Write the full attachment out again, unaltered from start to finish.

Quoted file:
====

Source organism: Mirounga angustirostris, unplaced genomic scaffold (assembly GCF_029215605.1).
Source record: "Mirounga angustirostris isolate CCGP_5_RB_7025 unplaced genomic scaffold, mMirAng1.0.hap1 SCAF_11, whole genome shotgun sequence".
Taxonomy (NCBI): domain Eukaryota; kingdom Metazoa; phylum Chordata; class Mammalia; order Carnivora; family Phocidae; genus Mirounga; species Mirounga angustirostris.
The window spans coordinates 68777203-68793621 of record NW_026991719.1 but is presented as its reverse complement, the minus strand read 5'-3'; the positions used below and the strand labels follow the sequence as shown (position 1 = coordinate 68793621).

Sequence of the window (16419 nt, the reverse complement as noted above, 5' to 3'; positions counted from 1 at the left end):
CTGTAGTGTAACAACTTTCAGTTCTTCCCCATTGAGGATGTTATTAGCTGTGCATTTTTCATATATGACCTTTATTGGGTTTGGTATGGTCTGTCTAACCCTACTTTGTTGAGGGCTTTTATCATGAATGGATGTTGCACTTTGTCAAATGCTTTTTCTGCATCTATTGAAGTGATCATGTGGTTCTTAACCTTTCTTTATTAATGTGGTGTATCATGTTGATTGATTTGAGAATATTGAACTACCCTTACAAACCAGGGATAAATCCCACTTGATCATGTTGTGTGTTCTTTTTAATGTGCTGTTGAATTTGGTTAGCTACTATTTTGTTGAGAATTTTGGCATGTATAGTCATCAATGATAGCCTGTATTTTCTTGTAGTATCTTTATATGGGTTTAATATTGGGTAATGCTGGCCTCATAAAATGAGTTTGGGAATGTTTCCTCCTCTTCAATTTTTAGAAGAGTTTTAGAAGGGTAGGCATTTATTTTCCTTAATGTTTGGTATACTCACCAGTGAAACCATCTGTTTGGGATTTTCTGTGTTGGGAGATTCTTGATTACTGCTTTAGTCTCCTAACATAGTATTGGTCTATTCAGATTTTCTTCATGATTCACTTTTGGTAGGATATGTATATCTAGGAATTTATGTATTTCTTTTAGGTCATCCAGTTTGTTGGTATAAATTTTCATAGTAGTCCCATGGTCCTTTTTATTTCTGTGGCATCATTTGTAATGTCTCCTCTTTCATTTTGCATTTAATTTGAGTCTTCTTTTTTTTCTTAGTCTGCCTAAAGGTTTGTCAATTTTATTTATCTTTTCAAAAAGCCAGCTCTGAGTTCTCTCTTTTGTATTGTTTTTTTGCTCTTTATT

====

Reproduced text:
Source organism: Mirounga angustirostris, unplaced genomic scaffold (assembly GCF_029215605.1).
Source record: "Mirounga angustirostris isolate CCGP_5_RB_7025 unplaced genomic scaffold, mMirAng1.0.hap1 SCAF_11, whole genome shotgun sequence".
Taxonomy (NCBI): domain Eukaryota; kingdom Metazoa; phylum Chordata; class Mammalia; order Carnivora; family Phocidae; genus Mirounga; species Mirounga angustirostris.
The window spans coordinates 68777203-68793621 of record NW_026991719.1 but is presented as its reverse complement, the minus strand read 5'-3'; the positions used below and the strand labels follow the sequence as shown (position 1 = coordinate 68793621).

Sequence of the window (16419 nt, the reverse complement as noted above, 5' to 3'; positions counted from 1 at the left end):
CTGTAGTGTAACAACTTTCAGTTCTTCCCCATTGAGGATGTTATTAGCTGTGCATTTTTCATATATGACCTTTATTGGGTTTGGTATGGTCTGTCTAACCCTACTTTGTTGAGGGCTTTTATCATGAATGGATGTTGCACTTTGTCAAATGCTTTTTCTGCATCTATTGAAGTGATCATGTGGTTCTTAACCTTTCTTTATTAATGTGGTGTATCATGTTGATTGATTTGAGAATATTGAACTACCCTTACAAACCAGGGATAAATCCCACTTGATCATGTTGTGTGTTCTTTTTAATGTGCTGTTGAATTTGGTTAGCTACTATTTTGTTGAGAATTTTGGCATGTATAGTCATCAATGATAGCCTGTATTTTCTTGTAGTATCTTTATATGGGTTTAATATTGGGTAATGCTGGCCTCATAAAATGAGTTTGGGAATGTTTCCTCCTCTTCAATTTTTAGAAGAGTTTTAGAAGGGTAGGCATTTATTTTCCTTAATGTTTGGTATACTCACCAGTGAAACCATCTGTTTGGGATTTTCTGTGTTGGGAGATTCTTGATTACTGCTTTAGTCTCCTAACATAGTATTGGTCTATTCAGATTTTCTTCATGATTCACTTTTGGTAGGATATGTATATCTAGGAATTTATGTATTTCTTTTAGGTCATCCAGTTTGTTGGTATAAATTTTCATAGTAGTCCCATGGTCCTTTTTATTTCTGTGGCATCATTTGTAATGTCTCCTCTTTCATTTTGCATTTAATTTGAGTCTTCTTTTTTTTCTTAGTCTGCCTAAAGGTTTGTCAATTTTATTTATCTTTTCAAAAAGCCAGCTCTGAGTTCTCTCTTTTGTATTGTTTTTTTGCTCTTTATT